Revisiting decisions: we rely heavily on our committee structure for this. Once a decision is made, a person wanting to reopen the decision takes it to the relevant committee. If they can convince the committee that it’s time to reopen a decision, it gets reopened. If the committee isn’t buying it, the decision stands.

In practice, people often want to reopen a decision because it was made before they joined the community, and thus they don’t know about all the factors surrounding it. Sometimes once the committee members explain everything that went into a decision, the person with a concern about it, can live with it after all. Or, they have helpful suggestions about how a decision can be tweaked or rewritten to more closely follow the spirit in which it was intended. Or, they have a good point that we didn’t consider at the time, and we agree it needs to be reopened.

It can be very tiring to have people questioning “water under the bridge;” ask people to limit it to things that are super-important. But giving new members real ownership within the community may not happen any other way.

We do require new members to formally agree to all previously-made decisions. We definitely do not have to go back & revisit a decision every time a new member doesn’t like it. Realistically, though, we can’t afford to blow off somebody’s genuine concern.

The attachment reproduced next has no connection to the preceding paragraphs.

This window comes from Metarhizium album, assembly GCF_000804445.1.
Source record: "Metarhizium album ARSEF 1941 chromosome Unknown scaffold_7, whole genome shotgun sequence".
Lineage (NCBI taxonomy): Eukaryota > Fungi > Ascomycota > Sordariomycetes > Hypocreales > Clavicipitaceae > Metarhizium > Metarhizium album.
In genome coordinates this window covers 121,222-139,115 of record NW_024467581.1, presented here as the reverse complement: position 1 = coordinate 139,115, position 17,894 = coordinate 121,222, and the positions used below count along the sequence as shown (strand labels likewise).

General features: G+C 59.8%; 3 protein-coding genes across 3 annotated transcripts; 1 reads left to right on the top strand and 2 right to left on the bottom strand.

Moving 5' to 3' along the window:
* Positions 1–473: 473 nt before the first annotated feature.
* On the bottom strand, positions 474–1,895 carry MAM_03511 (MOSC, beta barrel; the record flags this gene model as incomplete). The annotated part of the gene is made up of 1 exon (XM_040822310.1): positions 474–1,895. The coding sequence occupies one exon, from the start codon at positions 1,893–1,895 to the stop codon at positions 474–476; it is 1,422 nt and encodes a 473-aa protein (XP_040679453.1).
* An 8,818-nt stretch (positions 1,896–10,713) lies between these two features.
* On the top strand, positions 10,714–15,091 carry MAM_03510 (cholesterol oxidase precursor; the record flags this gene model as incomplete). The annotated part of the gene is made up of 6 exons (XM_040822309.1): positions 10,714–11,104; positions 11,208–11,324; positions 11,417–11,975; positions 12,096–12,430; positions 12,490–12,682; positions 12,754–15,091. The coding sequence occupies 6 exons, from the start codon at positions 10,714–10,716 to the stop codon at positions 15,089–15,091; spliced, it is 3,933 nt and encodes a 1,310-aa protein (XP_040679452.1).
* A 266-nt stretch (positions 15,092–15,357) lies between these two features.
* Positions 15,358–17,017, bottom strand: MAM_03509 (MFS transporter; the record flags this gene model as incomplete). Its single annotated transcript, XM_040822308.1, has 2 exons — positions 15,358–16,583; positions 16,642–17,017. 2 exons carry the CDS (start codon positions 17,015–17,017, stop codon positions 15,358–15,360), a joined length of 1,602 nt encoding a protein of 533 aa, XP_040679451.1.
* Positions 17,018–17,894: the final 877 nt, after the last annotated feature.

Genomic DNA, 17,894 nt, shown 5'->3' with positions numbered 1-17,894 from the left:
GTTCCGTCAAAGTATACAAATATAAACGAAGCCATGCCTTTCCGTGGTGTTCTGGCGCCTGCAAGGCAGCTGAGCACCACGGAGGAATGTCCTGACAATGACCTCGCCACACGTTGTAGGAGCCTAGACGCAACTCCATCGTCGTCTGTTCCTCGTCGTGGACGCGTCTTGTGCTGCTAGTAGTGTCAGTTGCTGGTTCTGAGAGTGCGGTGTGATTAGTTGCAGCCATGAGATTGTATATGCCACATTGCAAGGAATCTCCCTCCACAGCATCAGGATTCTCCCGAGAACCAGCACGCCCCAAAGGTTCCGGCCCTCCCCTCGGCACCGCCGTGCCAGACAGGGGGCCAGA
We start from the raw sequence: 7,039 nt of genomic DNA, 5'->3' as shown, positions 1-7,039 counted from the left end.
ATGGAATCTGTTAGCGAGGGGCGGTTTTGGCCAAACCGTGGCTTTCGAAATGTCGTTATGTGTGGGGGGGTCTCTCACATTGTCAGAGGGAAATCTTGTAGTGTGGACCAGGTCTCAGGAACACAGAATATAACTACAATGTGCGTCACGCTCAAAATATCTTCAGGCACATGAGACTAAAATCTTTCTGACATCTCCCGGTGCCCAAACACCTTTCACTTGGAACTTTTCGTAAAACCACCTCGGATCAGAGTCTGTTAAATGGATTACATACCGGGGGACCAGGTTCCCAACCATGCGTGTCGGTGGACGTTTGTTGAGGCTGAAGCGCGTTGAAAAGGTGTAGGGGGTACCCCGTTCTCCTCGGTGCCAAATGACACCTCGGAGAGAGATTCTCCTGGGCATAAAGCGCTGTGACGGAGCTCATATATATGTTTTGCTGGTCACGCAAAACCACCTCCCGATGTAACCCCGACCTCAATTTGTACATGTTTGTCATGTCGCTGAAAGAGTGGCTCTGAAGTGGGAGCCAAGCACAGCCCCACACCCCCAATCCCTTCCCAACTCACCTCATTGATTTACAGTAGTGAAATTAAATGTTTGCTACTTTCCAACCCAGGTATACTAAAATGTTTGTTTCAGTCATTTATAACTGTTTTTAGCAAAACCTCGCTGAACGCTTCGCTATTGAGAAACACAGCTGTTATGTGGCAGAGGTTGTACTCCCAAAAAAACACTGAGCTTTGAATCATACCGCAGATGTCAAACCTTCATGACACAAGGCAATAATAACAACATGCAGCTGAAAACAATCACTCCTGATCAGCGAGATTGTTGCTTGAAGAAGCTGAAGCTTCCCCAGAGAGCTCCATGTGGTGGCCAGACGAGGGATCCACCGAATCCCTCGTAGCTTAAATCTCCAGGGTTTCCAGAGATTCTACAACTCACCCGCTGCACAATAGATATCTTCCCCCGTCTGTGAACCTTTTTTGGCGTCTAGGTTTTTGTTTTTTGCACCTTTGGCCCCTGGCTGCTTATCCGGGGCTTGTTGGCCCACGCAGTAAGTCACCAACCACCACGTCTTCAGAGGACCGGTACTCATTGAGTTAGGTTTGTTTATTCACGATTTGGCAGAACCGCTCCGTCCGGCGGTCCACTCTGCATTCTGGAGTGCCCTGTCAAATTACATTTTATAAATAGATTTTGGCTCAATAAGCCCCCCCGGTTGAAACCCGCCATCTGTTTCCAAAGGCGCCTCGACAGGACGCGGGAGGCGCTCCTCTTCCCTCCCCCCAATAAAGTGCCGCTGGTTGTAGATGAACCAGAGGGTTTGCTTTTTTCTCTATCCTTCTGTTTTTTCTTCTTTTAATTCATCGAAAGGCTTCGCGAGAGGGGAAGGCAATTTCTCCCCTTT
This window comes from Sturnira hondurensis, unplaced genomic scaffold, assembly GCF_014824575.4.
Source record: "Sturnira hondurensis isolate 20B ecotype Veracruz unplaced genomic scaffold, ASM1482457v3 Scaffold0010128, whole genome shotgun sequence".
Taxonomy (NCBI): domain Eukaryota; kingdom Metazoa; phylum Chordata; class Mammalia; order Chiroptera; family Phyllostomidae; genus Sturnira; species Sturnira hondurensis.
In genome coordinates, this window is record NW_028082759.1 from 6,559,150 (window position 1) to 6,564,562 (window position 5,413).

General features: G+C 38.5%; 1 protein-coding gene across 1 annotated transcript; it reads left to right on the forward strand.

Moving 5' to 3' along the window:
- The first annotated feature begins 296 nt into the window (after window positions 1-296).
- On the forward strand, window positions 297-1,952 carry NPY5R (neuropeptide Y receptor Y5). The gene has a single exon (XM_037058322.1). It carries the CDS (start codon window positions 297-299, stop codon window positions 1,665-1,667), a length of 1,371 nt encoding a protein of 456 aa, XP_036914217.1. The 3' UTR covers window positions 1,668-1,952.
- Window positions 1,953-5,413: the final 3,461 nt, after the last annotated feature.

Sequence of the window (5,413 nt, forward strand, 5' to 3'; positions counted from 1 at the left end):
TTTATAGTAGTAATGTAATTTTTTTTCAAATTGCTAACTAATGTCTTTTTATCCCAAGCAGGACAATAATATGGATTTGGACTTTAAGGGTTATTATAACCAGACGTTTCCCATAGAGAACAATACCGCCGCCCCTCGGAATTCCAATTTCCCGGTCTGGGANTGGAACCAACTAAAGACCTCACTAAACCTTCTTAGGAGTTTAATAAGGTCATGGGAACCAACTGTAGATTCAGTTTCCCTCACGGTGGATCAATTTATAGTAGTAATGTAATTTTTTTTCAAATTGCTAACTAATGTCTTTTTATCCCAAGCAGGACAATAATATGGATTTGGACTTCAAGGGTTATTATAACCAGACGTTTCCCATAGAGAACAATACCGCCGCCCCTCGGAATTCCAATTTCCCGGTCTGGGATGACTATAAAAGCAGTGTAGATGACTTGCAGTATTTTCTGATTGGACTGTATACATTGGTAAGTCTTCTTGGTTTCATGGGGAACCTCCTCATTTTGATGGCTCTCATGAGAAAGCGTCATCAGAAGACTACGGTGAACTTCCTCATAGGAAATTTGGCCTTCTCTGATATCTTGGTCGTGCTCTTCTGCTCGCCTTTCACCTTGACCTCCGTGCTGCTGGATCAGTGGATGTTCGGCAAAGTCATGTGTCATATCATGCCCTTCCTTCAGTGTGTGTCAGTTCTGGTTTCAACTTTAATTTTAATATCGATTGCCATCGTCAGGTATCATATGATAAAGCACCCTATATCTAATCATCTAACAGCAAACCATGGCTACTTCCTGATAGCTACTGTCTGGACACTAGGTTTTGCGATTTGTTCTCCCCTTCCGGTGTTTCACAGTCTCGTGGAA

As others have noted, we make use of sunset clauses and make plans to revisit decisions after we see how they’re working. Some decisions can’t be reopened for practical reasons; once we approve a contract, we probably can’t go back and renegotiate it 6 months later. But policy-type decisions and procedural rules can and should be revisited as your organization evolves.

If a person wants to reopen a decision and they were present when it was made, either you didn’t actually have consensus in the first place, or things have changed such that it really is time to revisit the decision. If you didn’t actually have consensus in the first place, pay attention to that–get more training, work on your process, learn more facilitation skills. Even if you feel you don’t have time to work on group-process skills right then, if your process is having problems, it is the most urgent issue for your community. Snafus resulting from bad process can take years to clean up.